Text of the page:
Only the federal government can regulate immigration, U.S. District Judge Sam A. Lindsay concluded in his decision.
The city didn't defer to the federal government on the matter, violating the supremacy clause of the U.S. Constitution, which allows for the federal government to pre-empt local laws, Lindsay said.
Bill Brewer, who represented apartment complex operators who opposed the rule, declared victory.
"It's a good day, not just for my clients," Brewer said. "It's a good day for people who are thinking clearly about what is the proper role of municipal governments in the immigration debate."
Representatives for the city said they had anticipated the outcome. The city has no plans to appeal the ruling because it has already stopped pursuing the ordinance and replaced it with another tactic.
"We're disappointed but not particularly surprised," Michael Jung, one of the city's attorneys, said.
The Farmers Branch council passed the ordinance last year. It would have barred apartment rentals to illegal immigrants and required landlords to verify legal status. The rule would have exempted minors and senior citizens from having to prove their immigration status or citizenship.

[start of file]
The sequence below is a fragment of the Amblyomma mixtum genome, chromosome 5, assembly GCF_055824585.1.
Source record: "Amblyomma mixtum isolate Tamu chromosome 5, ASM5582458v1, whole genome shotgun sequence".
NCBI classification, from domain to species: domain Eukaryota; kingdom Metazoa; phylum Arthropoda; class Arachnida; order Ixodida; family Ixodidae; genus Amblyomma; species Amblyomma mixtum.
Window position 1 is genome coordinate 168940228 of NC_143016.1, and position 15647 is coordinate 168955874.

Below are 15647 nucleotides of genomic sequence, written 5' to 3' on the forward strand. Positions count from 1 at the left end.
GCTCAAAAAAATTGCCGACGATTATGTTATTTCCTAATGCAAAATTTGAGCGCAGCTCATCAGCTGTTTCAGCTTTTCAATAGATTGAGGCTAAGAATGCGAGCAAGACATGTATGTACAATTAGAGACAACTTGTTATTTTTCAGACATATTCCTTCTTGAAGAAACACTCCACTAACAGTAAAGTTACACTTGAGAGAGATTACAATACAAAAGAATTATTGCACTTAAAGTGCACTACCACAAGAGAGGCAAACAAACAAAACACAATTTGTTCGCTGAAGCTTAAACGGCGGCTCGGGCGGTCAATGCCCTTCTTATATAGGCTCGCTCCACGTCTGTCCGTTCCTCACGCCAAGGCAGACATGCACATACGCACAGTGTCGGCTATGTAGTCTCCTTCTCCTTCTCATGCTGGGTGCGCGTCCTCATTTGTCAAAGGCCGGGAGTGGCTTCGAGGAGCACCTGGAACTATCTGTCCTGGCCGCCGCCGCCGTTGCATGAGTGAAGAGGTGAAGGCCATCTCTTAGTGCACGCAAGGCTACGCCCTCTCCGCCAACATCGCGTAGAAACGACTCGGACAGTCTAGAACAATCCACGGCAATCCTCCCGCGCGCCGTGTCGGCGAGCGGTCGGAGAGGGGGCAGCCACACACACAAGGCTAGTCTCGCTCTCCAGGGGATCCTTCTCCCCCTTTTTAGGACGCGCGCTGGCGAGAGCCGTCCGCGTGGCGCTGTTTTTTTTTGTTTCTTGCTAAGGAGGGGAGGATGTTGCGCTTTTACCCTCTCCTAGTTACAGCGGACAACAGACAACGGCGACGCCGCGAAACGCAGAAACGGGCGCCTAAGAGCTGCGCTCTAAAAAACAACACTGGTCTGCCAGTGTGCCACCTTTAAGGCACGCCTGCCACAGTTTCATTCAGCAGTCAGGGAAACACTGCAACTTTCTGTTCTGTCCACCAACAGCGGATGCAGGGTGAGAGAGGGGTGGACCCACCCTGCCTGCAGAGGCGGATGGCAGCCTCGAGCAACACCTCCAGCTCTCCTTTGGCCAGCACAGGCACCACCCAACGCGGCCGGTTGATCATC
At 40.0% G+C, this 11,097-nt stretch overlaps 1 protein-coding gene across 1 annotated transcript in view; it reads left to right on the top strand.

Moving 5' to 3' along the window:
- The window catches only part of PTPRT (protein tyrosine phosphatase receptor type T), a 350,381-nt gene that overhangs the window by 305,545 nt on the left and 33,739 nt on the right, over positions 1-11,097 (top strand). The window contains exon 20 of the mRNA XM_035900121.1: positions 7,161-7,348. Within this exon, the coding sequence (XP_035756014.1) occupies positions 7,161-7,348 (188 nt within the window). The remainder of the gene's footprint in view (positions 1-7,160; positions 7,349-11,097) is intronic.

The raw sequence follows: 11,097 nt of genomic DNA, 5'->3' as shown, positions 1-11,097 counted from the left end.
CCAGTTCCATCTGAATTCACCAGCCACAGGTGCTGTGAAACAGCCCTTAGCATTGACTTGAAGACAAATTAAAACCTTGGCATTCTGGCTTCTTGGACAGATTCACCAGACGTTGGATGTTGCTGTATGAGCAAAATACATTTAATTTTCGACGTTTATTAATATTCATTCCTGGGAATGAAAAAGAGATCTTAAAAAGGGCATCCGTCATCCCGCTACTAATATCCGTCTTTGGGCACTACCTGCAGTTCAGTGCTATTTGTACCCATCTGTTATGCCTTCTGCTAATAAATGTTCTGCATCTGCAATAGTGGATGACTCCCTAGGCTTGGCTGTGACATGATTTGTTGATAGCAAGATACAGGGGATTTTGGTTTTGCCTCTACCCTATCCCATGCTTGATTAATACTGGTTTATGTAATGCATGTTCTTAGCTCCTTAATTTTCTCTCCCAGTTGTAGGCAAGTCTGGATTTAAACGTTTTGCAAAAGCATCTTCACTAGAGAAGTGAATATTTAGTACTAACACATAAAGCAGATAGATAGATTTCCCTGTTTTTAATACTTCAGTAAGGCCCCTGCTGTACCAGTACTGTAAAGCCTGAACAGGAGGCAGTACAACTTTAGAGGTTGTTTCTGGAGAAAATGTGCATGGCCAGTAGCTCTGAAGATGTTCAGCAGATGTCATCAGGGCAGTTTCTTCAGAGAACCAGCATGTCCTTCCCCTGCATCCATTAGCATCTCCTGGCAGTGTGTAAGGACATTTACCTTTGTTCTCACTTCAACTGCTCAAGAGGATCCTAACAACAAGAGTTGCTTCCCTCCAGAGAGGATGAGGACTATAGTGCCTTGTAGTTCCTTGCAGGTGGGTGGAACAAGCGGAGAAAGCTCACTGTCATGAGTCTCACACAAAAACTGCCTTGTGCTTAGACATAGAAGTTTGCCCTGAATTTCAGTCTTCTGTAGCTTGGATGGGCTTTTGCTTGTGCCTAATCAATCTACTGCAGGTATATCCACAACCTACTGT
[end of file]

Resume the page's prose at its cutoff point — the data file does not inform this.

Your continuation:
Families made up of both citizens and undocumented members would have been allowed to renew an apartment lease if they met three conditions: they were already tenants, the head of household or spouse was living legally in the United States, and the family included only the spouse, their minor children or parents.
The town has scrapped this policy and will be implementing a new one:
Farmers Branch has given up requiring landlords to verify immigration status and instead plans to implement a rule that would require prospective tenants to get a rental license from the city, which would then ask the federal government for the applicant's legal status before approving it.